How to fix monstera’s root?

One of the usual common problems with Monstera plants is when the roots get all bound up. When that happens, the roots have filled the whole pot, and they can’t soak up enough water and nutrients to keep healthy.

To fix a root-bound Monstera, first off, check if it needs a new pot—if the root ball is all wound up tight and there’s a bunch of roots going around the outside of the pot, it’s probably all squished in there.

Next, carefully tease out some of the tangled roots with your fingers. After that, grab a sharp knife or scissors to make some even cuts up and down the root ball. This’ll get the roots growing new shoots in the future.

Once you’ve done that, find a bigger pot with holes in the bottom and fill it with soil that drains well. Poke a few holes in the rootball with your fingers so the roots can spread out better. Gently put the rootball in the new pot and fill up any empty spots with soil. Give it a good watering and then move the Monstera to a spot with medium to bright light.

Repotting monstera when root bound

Repotting monstera when root bound

When should you repot Monstera?

Monstera plants are pretty chill and don’t ask for a new pot all the time since they kinda like to be a little squished at the roots. But if your Monstera has gotten too big for its current digs or you see the roots poking out of the drainage holes, you might need to give it a new home.

Here’s some signs that it might be time to move your Monstera to a bigger pot:

  • The plant’s top-heavy and tips over easily.
  • The roots are sneaking out of the drainage holes.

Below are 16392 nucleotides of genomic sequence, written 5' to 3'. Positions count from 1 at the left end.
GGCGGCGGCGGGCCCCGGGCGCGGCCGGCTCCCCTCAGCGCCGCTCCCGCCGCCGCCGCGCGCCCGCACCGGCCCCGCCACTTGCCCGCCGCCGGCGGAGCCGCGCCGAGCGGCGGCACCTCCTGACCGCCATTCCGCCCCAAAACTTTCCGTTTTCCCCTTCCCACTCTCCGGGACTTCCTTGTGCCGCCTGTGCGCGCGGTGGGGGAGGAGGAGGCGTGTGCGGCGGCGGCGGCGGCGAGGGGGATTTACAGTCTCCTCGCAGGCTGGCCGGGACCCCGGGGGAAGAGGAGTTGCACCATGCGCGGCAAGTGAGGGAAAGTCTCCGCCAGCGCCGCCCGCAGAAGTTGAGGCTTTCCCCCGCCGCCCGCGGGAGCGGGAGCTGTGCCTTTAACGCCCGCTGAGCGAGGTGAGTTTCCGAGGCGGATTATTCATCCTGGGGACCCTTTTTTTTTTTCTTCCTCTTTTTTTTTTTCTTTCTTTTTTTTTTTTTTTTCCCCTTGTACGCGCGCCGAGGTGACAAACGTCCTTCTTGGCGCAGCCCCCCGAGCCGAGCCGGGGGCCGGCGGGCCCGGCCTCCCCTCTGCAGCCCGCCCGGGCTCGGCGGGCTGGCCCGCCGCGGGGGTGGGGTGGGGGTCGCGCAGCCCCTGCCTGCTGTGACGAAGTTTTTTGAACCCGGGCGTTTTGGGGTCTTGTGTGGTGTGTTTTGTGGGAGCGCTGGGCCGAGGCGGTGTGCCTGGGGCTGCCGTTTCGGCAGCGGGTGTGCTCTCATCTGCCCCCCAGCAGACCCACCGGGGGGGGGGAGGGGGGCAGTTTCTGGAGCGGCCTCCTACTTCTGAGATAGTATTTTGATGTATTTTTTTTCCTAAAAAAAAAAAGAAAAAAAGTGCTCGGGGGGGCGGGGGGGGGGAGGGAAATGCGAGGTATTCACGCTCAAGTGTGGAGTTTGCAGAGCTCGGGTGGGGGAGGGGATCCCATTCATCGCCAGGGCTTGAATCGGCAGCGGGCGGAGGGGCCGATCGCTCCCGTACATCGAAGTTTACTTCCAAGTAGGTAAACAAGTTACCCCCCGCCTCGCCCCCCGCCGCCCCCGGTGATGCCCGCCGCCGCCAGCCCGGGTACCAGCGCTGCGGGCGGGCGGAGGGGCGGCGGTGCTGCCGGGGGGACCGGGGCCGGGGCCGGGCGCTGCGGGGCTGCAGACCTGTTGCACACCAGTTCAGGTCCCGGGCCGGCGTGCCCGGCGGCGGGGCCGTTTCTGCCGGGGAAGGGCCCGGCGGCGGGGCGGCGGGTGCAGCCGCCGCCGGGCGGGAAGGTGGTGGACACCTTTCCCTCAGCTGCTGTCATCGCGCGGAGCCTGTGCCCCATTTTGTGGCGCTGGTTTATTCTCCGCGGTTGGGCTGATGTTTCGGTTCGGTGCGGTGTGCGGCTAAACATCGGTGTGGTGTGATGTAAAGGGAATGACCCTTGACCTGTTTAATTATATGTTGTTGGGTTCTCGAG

• The soil’s drying out super fast after you water it.
  • The plant hasn’t seen a new pot in 1-2 years.

When you’re moving your Monstera, go for a pot that’s just one size bigger than the old one, ’cause too much extra soil might hold onto too much water and end up rotting the roots. After you’ve given it a new home, make sure to use some soil that drains well and give the plant a good drink of water.

Best Soil for Monstera

If you’re moving a root-bound plant, be easy when yanking it out of its pot, ’cause the roots might have grown all together in a tight bunch. Once you’ve untangled those roots, think about adding some extra soil so they’ve got more room. That way, your Monstera will have all the space it needs to grow its roots and get to all the water and food it wants.

When you’re picking out soil for your Monstera, make sure it’s full of good stuff like peat moss, compost, or coconut fiber. These give the plant what it needs and hang onto water without getting all soggy. If your soil’s feeling a bit too dry, throw in some perlite to make it airy and keep the roots from rotting. You’ll want a potting mix that holds onto water but still lets it drain so the roots aren’t sitting in puddles.

And don’t forget to pick a pot with holes in the bottom so the water can run out. Keep these tips in your back pocket, and you’ll be setting your Monstera up with the best soil for growing strong and staying healthy.

So you’re probably already clued into the whole “Does Monstera like to be root bound?” thing. They don’t like it. In fact, if they get too bound up, they’ll slow down growing and might even start looking sad. To dodge this, move your Monstera into a new pot every 2-3 years, but only a little bigger than the last one. Use soil that drains well, and put the plant somewhere bright but not in direct sun. Got any questions for FamiPlants about taking care of your root-bound Monstera? Just shout ’em out below.

Hi, I'm Cathleen Clemens. I graduated from Cornell University with a degree in plant science. I gained detailed knowledge about various kinds of plants and how to properly care for them. My experience has enabled me to easily detect any issues such as pest infestations, nutrient deficiencies, or signs of diseases in the plants.